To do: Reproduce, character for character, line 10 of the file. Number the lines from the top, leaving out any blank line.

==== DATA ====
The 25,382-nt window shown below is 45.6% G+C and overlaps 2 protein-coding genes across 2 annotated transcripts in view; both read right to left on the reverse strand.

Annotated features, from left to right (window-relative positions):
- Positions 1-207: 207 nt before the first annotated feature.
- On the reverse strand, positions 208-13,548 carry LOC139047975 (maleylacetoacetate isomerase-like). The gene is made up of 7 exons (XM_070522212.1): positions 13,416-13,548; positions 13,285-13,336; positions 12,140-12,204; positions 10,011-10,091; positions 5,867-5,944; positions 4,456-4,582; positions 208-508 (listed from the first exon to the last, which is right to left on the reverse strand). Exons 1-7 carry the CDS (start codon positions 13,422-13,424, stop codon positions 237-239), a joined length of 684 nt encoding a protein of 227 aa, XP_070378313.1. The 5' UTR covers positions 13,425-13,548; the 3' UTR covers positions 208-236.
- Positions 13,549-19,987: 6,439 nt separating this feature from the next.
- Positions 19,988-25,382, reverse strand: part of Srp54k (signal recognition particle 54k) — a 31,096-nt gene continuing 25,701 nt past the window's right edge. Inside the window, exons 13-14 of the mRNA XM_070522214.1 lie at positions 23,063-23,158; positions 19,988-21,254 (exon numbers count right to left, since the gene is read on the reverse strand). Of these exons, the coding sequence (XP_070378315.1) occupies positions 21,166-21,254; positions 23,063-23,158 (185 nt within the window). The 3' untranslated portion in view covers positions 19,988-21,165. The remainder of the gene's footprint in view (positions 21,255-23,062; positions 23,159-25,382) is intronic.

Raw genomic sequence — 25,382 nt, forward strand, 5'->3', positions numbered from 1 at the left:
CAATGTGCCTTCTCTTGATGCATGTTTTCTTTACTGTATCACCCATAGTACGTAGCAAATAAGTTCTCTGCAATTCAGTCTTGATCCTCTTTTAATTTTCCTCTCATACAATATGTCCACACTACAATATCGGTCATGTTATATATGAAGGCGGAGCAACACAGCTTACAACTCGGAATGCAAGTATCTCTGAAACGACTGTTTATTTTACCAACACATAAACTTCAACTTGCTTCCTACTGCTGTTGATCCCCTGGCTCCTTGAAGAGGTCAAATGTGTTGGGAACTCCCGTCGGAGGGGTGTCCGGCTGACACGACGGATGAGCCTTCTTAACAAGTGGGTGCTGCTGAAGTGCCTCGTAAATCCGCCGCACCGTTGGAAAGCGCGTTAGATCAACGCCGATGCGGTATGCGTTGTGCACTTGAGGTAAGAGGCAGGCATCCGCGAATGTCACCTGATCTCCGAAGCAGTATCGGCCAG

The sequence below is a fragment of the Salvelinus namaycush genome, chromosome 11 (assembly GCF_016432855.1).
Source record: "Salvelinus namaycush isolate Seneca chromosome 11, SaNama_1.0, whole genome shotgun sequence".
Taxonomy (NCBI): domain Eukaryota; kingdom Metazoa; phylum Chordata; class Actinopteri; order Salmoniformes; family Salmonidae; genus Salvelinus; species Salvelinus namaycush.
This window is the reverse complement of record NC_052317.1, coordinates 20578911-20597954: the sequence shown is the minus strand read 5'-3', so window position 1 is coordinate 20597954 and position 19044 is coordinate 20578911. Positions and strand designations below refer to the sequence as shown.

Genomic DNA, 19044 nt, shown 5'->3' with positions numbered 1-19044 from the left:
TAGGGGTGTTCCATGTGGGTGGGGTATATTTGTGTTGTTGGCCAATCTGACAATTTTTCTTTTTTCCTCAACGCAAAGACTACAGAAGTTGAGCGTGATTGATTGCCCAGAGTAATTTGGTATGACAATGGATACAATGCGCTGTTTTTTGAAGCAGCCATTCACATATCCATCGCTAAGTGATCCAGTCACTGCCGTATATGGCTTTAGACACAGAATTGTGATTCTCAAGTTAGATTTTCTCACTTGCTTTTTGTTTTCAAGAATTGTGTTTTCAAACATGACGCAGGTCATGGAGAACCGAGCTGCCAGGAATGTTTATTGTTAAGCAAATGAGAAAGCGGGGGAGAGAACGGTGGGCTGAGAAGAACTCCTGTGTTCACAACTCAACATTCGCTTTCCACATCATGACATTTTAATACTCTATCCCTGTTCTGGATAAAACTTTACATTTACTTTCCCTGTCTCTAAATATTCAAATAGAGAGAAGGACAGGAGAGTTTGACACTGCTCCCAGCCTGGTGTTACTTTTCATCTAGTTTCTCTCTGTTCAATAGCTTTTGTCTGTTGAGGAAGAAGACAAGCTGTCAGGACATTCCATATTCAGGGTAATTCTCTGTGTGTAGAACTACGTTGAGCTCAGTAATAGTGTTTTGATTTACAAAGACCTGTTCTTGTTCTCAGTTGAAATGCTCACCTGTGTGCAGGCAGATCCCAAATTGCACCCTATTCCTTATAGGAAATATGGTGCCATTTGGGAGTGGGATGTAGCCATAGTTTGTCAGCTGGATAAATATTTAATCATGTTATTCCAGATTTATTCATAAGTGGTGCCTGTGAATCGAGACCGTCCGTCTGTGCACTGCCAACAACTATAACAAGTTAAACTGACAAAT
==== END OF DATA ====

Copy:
Source record: "Salvelinus namaycush isolate Seneca chromosome 11, SaNama_1.0, whole genome shotgun sequence".